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Eurostar ‘will overcome Brexit challenges’ says boss

By Julian Shea in London | | Updated: 2019-02-27 02:33
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Tulips sit in front of a Eurostar train bound for Amsterdam at St Pancras station in London, Britain Feb 20, 2018. [Photo/Agencies]

Passport checks may cause huge passenger queues

The chief of Eurostar’s largest shareholder has told French media he is confident the company will manage to provide a smooth service despite potential disruption caused by a no-deal Brexit.

Guillaume Pepy is the head of French national rail company SNCF, which has a 55 percent stake in the railway service that connects London with cities in Northern Europe including Paris, Brussels and Amsterdam.

Currently, as European Union citizens, United Kingdom nationals are able to enter France via electronic passport checks.

However, in the event of a no-deal Brexit, if no alternative arrangements are put in place by March 29, unless France increases staff for manual passport checks even checks of just 21 seconds could soon result in queues of up to 2,000 passengers.

If French checks were to take 75 seconds per person, analysis by Britain’s Department for Transport estimates the backlog of passengers at London St Pancras Station could reach as high as 15,000 people.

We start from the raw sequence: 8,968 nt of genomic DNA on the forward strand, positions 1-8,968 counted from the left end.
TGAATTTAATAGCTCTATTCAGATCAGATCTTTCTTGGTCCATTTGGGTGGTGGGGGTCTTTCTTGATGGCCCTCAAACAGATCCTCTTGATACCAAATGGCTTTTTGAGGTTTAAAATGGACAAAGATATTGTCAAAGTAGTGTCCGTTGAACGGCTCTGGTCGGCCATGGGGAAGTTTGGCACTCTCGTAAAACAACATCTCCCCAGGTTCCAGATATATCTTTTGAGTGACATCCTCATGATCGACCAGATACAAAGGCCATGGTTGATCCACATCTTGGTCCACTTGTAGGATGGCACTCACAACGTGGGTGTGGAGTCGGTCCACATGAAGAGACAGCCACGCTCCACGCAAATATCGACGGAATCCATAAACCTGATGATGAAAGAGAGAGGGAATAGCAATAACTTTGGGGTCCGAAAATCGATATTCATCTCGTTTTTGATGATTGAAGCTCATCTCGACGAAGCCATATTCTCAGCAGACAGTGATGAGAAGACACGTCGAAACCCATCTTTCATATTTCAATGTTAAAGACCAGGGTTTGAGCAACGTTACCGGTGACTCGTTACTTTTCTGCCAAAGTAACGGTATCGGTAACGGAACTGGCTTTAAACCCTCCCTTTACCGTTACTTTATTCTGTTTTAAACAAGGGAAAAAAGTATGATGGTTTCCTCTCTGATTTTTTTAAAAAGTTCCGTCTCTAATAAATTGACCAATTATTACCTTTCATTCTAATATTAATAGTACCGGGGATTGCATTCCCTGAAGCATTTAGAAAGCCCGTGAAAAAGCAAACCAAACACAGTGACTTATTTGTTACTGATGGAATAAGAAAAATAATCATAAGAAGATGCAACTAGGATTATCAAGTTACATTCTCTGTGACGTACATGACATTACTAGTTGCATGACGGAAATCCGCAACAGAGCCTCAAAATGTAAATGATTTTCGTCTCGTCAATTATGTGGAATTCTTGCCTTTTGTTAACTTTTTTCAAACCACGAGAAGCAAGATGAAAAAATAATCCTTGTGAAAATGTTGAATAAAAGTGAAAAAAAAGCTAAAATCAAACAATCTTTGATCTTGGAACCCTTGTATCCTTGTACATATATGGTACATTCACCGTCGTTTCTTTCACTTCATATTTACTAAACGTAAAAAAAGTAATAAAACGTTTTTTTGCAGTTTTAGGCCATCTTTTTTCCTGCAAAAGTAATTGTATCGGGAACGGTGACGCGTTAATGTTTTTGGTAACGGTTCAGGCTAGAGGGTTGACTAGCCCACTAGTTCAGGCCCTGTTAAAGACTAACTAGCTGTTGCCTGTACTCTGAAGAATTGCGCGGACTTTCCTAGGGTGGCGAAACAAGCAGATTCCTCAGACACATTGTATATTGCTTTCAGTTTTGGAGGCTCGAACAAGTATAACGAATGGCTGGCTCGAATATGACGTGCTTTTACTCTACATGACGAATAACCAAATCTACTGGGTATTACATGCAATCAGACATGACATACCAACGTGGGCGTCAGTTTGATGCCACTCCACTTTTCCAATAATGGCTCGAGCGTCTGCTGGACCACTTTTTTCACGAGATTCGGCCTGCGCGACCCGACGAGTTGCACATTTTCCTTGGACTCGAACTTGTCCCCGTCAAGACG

Pepy told reporters he was “well aware that the devil will be in the details”, and that some services may be halted, but that the company was working to do what it could to ensure services remained as problem-free as possible.

“The fundamentals to run Eurostar are there even if there is no deal,” he said. “Then, in concrete terms, we shall have to see how things are organized at (Eurostar’s Paris terminal) Gare du Nord, and St Pancras regarding identity and customs checks.”

Pepy said that if the control system was to cause delays, Eurostar would have to face a decision on whether to “hold back the train a few minutes or send people on their way in the following train”.

The Financial Times newspaper quoted a British government source as saying that the “only conceivable response” would be a 40 percent to 60 percent reduction in Eurostar services.

But a Department for Transport spokesperson told the paper: “The government continues to work towards a (Brexit) deal and we are confident that we will have agreements in place to ensure cross-channel rail services continue after Brexit.

“We are working closely with industry to develop sensible contingency plans which ensure that the Eurostar and domestic rail services continue running.”

As early as last October, government contingency papers for a possible no-deal Brexit said that without specific arrangements made with France and Belgium, Eurostar services could end up being suspended.

Britain is scheduled to leave the 28-member European Union on March 29, but Prime Minister Theresa May has yet to come up with withdrawal terms that have won the approval of Parliament, leading to fears over a no-deal Brexit.

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